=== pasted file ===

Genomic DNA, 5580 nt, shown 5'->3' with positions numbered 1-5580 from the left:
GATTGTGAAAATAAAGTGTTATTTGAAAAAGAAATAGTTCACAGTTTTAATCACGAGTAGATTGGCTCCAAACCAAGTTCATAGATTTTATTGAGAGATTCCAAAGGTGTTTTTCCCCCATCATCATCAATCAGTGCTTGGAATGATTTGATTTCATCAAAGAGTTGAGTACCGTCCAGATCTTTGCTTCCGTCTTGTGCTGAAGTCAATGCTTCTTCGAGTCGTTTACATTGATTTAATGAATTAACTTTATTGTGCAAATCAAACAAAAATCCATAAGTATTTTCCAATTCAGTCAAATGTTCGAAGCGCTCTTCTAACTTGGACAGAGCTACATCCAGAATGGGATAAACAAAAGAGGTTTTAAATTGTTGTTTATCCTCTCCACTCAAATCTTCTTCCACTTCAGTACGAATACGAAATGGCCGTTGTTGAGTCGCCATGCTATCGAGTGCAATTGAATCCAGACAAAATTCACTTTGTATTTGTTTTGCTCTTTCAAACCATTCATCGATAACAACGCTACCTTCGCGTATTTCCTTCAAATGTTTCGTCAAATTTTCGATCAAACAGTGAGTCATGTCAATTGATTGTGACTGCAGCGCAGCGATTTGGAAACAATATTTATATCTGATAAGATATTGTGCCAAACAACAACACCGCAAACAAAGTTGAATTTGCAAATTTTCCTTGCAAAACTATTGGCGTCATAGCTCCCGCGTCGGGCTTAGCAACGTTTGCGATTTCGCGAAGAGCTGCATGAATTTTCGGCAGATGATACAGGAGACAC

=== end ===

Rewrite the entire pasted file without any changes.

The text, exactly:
Genomic DNA, 5580 nt, shown 5'->3' with positions numbered 1-5580 from the left:
GATTGTGAAAATAAAGTGTTATTTGAAAAAGAAATAGTTCACAGTTTTAATCACGAGTAGATTGGCTCCAAACCAAGTTCATAGATTTTATTGAGAGATTCCAAAGGTGTTTTTCCCCCATCATCATCAATCAGTGCTTGGAATGATTTGATTTCATCAAAGAGTTGAGTACCGTCCAGATCTTTGCTTCCGTCTTGTGCTGAAGTCAATGCTTCTTCGAGTCGTTTACATTGATTTAATGAATTAACTTTATTGTGCAAATCAAACAAAAATCCATAAGTATTTTCCAATTCAGTCAAATGTTCGAAGCGCTCTTCTAACTTGGACAGAGCTACATCCAGAATGGGATAAACAAAAGAGGTTTTAAATTGTTGTTTATCCTCTCCACTCAAATCTTCTTCCACTTCAGTACGAATACGAAATGGCCGTTGTTGAGTCGCCATGCTATCGAGTGCAATTGAATCCAGACAAAATTCACTTTGTATTTGTTTTGCTCTTTCAAACCATTCATCGATAACAACGCTACCTTCGCGTATTTCCTTCAAATGTTTCGTCAAATTTTCGATCAAACAGTGAGTCATGTCAATTGATTGTGACTGCAGCGCAGCGATTTGGAAACAATATTTATATCTGATAAGATATTGTGCCAAACAACAACACCGCAAACAAAGTTGAATTTGCAAATTTTCCTTGCAAAACTATTGGCGTCATAGCTCCCGCGTCGGGCTTAGCAACGTTTGCGATTTCGCGAAGAGCTGCATGAATTTTCGGCAGATGATACAGGAGACAC